November 9, 2014 - Matthew 23.1-12

“Being Humble Hurts”

Matthew 23.1-12

November 9, 2014


Then Jesus said to the crowds and to his disciples, 2 “The scribes and the Pharisees sit on Moses’ seat; 3 therefore, do whatever they teach you and follow it; but do not do as they do, for they do not practice what they teach. 4 They tie up heavy burdens, hard to bear, and lay them on the shoulders of others; but they themselves are unwilling to lift a finger to move them. 5 They do all their deeds to be seen by others; for they make their phylacteries broad and their fringes long. 6 They love to have the place of honor at banquets and the best seats in the synagogues, 7 and to be greeted with respect in the marketplaces, and to have people call them rabbi. 8 But you are not to be called rabbi, for you have one teacher, and you are all students. 9 And call no one your father on earth, for you have one Father—the one in heaven. 10 Nor are you to be called instructors, for you have one instructor, the Messiah. 11 The greatest among you will be your servant. 12 All who exalt themselves will be humbled, and all who humble themselves will be exalted.


We preachers are often in bad need of being humbled.  When it happens, it can hurt.

One Sunday, after the pastor of the church had just announced that God had called him to another congregation after several years at the church, the pastor was receiving people in line at the front door of the church.  Little Miss Mamie, one of the elderly patrons of the church, came through the line weeping. 

“Oh, pastor, pastor, pastor…why do you have to leave?”  She bawled.  “We will miss you so much!”

“Now there Miss Mamie…the Lord has called me to a new place of service,” the pastor said.  “His will is best.”

Mamie continued to weep, inconsolable.

“You know, Mamie, that God will provide you a new pastor that will probably be just as good of a pastor and probably a better preacher than I am,” the pastor said.

Mamie blurted out, “Oh that’s what they always say but its never the truth!”


Nothing is so fun to watch as it is when an arrogant person is brought down.  Nothing satisfies in quite the same way.  That’s one reason I love this chapter in Matthew. Jesus has been debating with the Pharisees and Scribes, but now the debate is over.  Now Jesus just lays into them.  Go…Jesus!


Oh humility, that bitter pill that all of us need so badly, that is so hard to take, but is so good for us.  This passage gets me all revved up, waiting to let the Pharisees have it.  Then I notice it.  In verse 8.  Did you notice it?  Jesus is no longer talking just to the Pharisees or the Scribes.  Jesus is talking to his disciples.  Jesus is talking to us.  Who’s getting humbled now?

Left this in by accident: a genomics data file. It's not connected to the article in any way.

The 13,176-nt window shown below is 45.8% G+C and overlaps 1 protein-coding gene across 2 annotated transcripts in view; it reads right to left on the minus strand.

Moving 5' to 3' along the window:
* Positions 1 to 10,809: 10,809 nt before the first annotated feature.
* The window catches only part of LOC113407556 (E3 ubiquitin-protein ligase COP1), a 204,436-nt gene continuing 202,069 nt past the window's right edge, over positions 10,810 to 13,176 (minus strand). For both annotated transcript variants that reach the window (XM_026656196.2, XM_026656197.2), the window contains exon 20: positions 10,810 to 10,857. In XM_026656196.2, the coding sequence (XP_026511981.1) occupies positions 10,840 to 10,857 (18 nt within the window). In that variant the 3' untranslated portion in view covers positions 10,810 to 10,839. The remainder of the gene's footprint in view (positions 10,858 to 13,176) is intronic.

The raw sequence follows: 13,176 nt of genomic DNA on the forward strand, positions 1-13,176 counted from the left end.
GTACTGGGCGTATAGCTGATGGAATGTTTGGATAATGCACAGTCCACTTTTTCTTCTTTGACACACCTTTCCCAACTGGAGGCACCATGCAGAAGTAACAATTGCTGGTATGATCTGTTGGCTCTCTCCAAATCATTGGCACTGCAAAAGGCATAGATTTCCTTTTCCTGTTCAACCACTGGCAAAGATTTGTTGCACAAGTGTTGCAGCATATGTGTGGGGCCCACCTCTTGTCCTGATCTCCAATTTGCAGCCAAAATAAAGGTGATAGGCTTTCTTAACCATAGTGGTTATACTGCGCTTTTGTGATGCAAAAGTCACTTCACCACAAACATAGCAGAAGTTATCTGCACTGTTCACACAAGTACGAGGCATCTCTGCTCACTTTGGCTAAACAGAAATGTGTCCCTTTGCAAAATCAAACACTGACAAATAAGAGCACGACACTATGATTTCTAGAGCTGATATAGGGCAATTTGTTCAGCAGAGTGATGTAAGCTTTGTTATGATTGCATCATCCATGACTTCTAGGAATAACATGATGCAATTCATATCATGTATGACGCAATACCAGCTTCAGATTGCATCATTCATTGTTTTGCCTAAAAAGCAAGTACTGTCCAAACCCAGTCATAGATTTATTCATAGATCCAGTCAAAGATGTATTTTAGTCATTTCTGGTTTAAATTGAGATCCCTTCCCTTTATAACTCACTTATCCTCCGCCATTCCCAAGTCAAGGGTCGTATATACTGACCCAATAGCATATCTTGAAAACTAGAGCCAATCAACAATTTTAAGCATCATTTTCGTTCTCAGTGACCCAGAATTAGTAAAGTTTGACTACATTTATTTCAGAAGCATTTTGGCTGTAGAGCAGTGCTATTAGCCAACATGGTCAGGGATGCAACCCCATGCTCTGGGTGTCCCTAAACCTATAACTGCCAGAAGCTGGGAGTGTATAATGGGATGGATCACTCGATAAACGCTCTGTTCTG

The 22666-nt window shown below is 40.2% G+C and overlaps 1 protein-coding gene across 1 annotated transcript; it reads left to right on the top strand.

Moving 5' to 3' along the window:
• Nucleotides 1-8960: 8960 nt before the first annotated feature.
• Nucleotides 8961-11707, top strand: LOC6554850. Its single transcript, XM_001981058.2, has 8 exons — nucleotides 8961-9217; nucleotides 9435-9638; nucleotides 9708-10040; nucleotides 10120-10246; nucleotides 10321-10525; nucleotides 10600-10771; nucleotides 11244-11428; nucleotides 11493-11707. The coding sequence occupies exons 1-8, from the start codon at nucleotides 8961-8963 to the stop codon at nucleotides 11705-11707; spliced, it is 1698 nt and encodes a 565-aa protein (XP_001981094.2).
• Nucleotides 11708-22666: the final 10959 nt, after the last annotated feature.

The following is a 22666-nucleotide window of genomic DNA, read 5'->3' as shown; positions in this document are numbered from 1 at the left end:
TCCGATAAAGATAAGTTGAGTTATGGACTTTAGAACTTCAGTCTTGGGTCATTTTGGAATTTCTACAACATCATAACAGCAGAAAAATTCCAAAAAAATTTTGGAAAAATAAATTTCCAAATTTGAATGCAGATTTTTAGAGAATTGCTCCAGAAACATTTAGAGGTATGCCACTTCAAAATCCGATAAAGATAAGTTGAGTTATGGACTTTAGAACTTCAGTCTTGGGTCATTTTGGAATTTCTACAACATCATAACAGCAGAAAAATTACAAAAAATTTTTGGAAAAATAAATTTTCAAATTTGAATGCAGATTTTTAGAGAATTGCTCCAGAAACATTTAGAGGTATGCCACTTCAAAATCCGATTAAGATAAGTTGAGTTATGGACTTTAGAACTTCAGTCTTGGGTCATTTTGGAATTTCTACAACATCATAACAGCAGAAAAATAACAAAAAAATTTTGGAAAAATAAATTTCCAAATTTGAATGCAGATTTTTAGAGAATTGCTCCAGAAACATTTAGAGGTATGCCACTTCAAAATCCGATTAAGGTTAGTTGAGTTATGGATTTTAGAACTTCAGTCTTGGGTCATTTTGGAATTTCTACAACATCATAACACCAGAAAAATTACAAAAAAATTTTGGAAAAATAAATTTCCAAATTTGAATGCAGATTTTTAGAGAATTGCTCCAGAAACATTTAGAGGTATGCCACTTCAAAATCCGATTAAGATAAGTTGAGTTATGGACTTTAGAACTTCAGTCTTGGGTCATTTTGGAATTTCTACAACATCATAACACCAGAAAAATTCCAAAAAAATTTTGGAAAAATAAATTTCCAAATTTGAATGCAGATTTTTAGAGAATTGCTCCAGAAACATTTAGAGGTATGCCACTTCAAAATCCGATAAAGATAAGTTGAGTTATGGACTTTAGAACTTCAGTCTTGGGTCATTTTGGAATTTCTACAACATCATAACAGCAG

Jesus is speaking in the vicinity of the temple in Jerusalem. It is a short time after his triumphal entry into the city perhaps a day or two. In this scene, Jesus is addressing his disciples and others who have gathered about him. Having silenced the Scribes and Pharisees, Jesus turns to the people and denounces Pharisaic practices as well as those of the scribes.

Specifically, Jesus denounces the scribes and the Pharisees for not acting according to their own teaching. The suggestion is that their teaching is fine and not to be criticized. Indeed he says, "do whatever they teach you and follow it" (23:3). Theirs would be the classic instruction in the Jewish faith and worthy of adherence. Sitting "on Moses' seat" is Jesus' way of saying that the scribes and Pharisees had the authority to teach and lead the faithful. But, as he goes on to suggest, they abused their power and went beyond their proper authority.  They did what they did in order to be seen by others.  They wanted to look good.  They really valued the opinions of others.  The scribes and Pharisees that Jesus is criticizing may be much like those of our own who do all their deeds to be seen by others.

After denouncing the leaders, Jesus turns to teaching those who stand about him.  Greatness in the realm of God comes through servanthood. Here is the biblical paradox: while it is natural and human to seek honor, those who do so will be humbled. And those who seek no honor other than to serve will be raised up.


It is a natural thing to seek honor, yet God calls us to humble service. It runs counter to our way of thinking, but without humility, there is no true greatness, and without faith, there is no real humility.


There are ample examples of how we like to puff up ourselves.  Senior Yearbook list of accomplishments.  Resume padding.  Political advertisements.


Jesus was not impressed with titles or false words. If the scribes and Pharisees would have practiced the humility and service they taught, they would not have been the targets of Jesus' rebuke. As this story continues in Matthew, Jesus goes on to rebuke these false teachers. "Woe to you, scribes and Pharisees," he says repeatedly in a list of denouncements that parallel in style and passion the blessings of the Beatitudes that Matthew places in the Sermon on the Mount (5:1-2). But, for all their proper teaching, their behavior revealed the falseness of their hearts and the inappropriateness of honoring the scribes and Pharisees with the teacher's customary titles, "father" and "rabbi."


Martin Luther was a prolific writer and the collection of his works in English runs to 55 volumes. There are many more in the German edition. While his theology gave shape to the Protestant movement, he was modest as to its importance. When printers encouraged Luther to have his writings published, he replied with humility: